In the above video, a drone piloted by Austrian Raphael "Trappy" Pirker flew over, and filmed, the University of Virginia's medical school campus. Pirker sold the video to an advertising company, which prompted the Federal Aviation Administration to file a $10,000 complaint against him. Yesterday, a federal judge in the case Pirker v Huerta (Huerta is the administrator of the FAA) ruled that the flight was legal, as the FAA did not have any explicit legal authority to prohibit such commercial use of a hobbyist airplane.
This is big.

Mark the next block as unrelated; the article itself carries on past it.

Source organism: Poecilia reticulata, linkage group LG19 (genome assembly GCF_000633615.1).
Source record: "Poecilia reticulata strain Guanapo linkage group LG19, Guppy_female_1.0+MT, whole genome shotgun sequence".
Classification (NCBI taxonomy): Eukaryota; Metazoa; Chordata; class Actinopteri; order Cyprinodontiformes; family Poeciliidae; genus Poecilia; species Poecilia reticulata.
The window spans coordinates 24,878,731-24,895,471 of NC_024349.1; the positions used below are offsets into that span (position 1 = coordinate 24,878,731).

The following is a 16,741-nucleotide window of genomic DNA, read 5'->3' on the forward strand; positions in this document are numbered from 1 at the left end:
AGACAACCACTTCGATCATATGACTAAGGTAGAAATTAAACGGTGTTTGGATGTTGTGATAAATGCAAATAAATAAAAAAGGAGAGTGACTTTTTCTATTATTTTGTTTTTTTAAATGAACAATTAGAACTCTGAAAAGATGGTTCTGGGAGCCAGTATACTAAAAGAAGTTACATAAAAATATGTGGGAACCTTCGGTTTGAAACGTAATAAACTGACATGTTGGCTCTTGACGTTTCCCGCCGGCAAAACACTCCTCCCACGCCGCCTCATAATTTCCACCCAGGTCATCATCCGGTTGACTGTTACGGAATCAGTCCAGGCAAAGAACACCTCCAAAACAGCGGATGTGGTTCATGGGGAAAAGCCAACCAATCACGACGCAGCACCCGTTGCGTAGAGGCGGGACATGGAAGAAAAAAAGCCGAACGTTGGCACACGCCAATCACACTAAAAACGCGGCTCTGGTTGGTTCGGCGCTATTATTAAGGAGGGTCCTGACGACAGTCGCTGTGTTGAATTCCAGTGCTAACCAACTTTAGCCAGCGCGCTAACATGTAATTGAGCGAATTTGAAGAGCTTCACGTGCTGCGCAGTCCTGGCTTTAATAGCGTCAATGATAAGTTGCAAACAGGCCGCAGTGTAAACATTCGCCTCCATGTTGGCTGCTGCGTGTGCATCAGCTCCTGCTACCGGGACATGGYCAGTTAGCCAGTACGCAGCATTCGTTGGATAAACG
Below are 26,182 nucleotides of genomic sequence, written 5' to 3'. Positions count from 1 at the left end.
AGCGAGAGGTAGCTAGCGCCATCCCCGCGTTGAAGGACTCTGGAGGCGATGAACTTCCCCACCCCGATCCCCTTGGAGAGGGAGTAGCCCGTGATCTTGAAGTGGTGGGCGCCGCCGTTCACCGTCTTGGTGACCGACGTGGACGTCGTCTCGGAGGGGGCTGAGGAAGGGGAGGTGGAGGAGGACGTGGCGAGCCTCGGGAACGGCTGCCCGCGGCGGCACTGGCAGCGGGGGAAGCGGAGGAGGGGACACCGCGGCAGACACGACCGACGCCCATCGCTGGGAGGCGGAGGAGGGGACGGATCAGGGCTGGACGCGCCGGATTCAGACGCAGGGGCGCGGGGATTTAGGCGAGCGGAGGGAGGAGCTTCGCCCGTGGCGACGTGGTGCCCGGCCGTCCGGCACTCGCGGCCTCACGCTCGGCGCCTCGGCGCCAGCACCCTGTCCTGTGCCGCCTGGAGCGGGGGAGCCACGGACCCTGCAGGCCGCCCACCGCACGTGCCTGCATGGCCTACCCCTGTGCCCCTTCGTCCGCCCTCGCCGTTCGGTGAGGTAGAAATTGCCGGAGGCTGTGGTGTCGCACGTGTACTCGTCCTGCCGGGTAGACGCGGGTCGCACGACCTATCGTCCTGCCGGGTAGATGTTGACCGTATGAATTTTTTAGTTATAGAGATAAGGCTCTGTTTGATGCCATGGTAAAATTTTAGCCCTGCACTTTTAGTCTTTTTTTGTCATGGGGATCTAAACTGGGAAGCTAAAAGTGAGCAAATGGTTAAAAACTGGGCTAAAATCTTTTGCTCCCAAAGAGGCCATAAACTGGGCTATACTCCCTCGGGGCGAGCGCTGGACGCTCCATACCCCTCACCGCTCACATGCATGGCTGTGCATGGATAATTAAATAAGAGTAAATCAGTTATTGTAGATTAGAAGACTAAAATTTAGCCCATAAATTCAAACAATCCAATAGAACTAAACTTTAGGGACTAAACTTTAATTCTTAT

Commercial use of drones is a legal gray area. Model airplanes, radio controlled and flown within sight of the pilots, are legal, and have been for decades. In recent years, advances in video streaming technology, as well as reduced costs for aviation components, have enabled drones that can do far more than the model airplanes of the 20th century. One change in particular is that drones can now be piloted through first-person video, meaning the drone is neither out of sight nor within sight of pilot.
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